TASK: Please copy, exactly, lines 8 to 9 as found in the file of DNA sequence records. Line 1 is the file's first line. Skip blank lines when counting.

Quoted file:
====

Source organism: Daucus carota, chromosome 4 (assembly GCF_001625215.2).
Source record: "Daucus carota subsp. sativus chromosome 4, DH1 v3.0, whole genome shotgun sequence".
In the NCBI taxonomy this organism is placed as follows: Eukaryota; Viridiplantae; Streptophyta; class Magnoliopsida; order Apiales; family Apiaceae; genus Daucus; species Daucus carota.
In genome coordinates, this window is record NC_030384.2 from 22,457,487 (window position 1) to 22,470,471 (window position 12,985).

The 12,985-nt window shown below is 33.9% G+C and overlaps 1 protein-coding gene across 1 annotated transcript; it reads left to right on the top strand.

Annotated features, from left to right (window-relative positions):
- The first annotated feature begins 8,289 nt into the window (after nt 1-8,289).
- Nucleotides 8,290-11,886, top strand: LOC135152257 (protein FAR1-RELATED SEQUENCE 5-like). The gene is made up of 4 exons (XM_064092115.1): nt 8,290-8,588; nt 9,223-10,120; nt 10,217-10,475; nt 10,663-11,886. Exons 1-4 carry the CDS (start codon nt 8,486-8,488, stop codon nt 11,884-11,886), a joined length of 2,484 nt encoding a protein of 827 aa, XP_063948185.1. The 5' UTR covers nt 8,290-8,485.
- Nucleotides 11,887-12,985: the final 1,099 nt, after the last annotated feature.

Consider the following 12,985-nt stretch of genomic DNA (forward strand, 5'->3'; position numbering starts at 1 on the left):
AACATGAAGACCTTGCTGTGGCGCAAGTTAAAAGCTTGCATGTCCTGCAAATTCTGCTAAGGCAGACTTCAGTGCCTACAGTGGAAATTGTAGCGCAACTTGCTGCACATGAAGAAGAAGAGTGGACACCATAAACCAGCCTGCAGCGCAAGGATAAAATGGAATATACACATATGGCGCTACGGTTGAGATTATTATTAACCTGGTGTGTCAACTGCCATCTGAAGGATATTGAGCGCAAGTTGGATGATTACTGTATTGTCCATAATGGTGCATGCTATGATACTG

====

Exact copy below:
- Nucleotides 8,290-11,886, top strand: LOC135152257 (protein FAR1-RELATED SEQUENCE 5-like). The gene is made up of 4 exons (XM_064092115.1): nt 8,290-8,588; nt 9,223-10,120; nt 10,217-10,475; nt 10,663-11,886. Exons 1-4 carry the CDS (start codon nt 8,486-8,488, stop codon nt 11,884-11,886), a joined length of 2,484 nt encoding a protein of 827 aa, XP_063948185.1. The 5' UTR covers nt 8,290-8,485.
- Nucleotides 11,887-12,985: the final 1,099 nt, after the last annotated feature.